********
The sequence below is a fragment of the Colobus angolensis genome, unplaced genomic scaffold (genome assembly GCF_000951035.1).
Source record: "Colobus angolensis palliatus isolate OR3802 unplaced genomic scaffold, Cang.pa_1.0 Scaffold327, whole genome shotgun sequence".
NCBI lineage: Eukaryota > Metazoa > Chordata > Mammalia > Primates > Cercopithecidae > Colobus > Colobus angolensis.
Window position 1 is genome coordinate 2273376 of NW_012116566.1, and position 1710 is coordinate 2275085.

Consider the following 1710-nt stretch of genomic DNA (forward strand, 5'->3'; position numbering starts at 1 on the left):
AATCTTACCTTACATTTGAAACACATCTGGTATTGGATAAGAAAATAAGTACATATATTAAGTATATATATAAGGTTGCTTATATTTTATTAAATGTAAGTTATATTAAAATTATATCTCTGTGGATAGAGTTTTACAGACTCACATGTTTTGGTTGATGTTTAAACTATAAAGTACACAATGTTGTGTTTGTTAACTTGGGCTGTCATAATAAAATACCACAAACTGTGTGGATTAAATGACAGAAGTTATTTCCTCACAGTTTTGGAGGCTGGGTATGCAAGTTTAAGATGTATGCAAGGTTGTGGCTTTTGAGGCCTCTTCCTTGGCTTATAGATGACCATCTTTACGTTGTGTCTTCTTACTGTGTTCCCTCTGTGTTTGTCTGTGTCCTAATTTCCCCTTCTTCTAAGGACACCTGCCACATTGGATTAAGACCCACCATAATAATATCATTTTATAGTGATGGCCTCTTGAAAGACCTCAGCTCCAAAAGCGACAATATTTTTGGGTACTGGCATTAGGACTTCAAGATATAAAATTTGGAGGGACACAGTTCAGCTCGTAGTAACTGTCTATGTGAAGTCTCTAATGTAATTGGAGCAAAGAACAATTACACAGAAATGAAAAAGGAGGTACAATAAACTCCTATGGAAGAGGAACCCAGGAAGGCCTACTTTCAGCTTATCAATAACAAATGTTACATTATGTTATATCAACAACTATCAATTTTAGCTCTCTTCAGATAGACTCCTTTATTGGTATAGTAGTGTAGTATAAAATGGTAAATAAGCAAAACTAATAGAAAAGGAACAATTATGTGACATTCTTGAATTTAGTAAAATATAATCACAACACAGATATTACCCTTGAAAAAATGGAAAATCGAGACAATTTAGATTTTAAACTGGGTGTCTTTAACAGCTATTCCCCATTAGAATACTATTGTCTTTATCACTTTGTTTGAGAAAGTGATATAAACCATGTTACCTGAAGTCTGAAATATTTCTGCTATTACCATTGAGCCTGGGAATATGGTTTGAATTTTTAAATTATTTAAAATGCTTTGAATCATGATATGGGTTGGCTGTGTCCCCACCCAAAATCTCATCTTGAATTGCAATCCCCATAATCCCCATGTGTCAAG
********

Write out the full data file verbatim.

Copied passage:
The sequence below is a fragment of the Colobus angolensis genome, unplaced genomic scaffold (genome assembly GCF_000951035.1).
Source record: "Colobus angolensis palliatus isolate OR3802 unplaced genomic scaffold, Cang.pa_1.0 Scaffold327, whole genome shotgun sequence".
NCBI lineage: Eukaryota > Metazoa > Chordata > Mammalia > Primates > Cercopithecidae > Colobus > Colobus angolensis.
Window position 1 is genome coordinate 2273376 of NW_012116566.1, and position 1710 is coordinate 2275085.

Consider the following 1710-nt stretch of genomic DNA (forward strand, 5'->3'; position numbering starts at 1 on the left):
AATCTTACCTTACATTTGAAACACATCTGGTATTGGATAAGAAAATAAGTACATATATTAAGTATATATATAAGGTTGCTTATATTTTATTAAATGTAAGTTATATTAAAATTATATCTCTGTGGATAGAGTTTTACAGACTCACATGTTTTGGTTGATGTTTAAACTATAAAGTACACAATGTTGTGTTTGTTAACTTGGGCTGTCATAATAAAATACCACAAACTGTGTGGATTAAATGACAGAAGTTATTTCCTCACAGTTTTGGAGGCTGGGTATGCAAGTTTAAGATGTATGCAAGGTTGTGGCTTTTGAGGCCTCTTCCTTGGCTTATAGATGACCATCTTTACGTTGTGTCTTCTTACTGTGTTCCCTCTGTGTTTGTCTGTGTCCTAATTTCCCCTTCTTCTAAGGACACCTGCCACATTGGATTAAGACCCACCATAATAATATCATTTTATAGTGATGGCCTCTTGAAAGACCTCAGCTCCAAAAGCGACAATATTTTTGGGTACTGGCATTAGGACTTCAAGATATAAAATTTGGAGGGACACAGTTCAGCTCGTAGTAACTGTCTATGTGAAGTCTCTAATGTAATTGGAGCAAAGAACAATTACACAGAAATGAAAAAGGAGGTACAATAAACTCCTATGGAAGAGGAACCCAGGAAGGCCTACTTTCAGCTTATCAATAACAAATGTTACATTATGTTATATCAACAACTATCAATTTTAGCTCTCTTCAGATAGACTCCTTTATTGGTATAGTAGTGTAGTATAAAATGGTAAATAAGCAAAACTAATAGAAAAGGAACAATTATGTGACATTCTTGAATTTAGTAAAATATAATCACAACACAGATATTACCCTTGAAAAAATGGAAAATCGAGACAATTTAGATTTTAAACTGGGTGTCTTTAACAGCTATTCCCCATTAGAATACTATTGTCTTTATCACTTTGTTTGAGAAAGTGATATAAACCATGTTACCTGAAGTCTGAAATATTTCTGCTATTACCATTGAGCCTGGGAATATGGTTTGAATTTTTAAATTATTTAAAATGCTTTGAATCATGATATGGGTTGGCTGTGTCCCCACCCAAAATCTCATCTTGAATTGCAATCCCCATAATCCCCATGTGTCAAG